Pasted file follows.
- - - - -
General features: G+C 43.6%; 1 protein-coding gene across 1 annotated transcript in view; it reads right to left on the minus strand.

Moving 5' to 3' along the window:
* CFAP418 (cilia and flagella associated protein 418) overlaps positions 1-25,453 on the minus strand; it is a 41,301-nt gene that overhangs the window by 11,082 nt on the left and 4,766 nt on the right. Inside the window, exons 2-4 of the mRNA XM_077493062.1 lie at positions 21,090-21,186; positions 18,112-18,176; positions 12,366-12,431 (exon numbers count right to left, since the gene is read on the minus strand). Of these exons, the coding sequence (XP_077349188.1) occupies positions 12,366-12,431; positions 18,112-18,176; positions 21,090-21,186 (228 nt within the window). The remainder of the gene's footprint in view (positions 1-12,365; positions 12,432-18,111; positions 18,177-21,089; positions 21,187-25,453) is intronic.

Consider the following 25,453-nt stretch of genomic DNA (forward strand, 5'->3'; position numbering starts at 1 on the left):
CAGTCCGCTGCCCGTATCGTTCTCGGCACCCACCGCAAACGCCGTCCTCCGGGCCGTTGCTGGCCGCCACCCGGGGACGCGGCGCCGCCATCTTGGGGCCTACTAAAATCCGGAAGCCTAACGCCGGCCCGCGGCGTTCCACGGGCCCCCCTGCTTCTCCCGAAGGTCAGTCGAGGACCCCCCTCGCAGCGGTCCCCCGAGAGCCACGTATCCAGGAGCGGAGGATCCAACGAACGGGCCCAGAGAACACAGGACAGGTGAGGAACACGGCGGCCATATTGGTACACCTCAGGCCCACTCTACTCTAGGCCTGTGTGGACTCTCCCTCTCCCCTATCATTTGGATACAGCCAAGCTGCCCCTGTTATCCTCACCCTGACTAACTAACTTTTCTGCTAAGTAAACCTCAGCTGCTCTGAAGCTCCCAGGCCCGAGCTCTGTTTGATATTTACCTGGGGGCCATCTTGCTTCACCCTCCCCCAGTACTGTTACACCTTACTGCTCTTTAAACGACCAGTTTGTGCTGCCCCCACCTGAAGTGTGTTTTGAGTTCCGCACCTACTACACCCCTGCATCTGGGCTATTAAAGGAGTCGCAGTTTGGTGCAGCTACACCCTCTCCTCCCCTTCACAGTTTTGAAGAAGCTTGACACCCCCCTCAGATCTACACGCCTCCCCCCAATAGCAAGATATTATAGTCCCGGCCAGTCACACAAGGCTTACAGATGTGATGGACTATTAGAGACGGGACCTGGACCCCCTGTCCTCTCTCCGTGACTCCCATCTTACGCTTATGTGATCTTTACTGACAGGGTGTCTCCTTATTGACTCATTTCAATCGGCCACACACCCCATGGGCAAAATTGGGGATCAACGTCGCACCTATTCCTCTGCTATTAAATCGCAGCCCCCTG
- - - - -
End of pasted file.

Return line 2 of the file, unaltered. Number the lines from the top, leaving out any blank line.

Moving 5' to 3' along the window: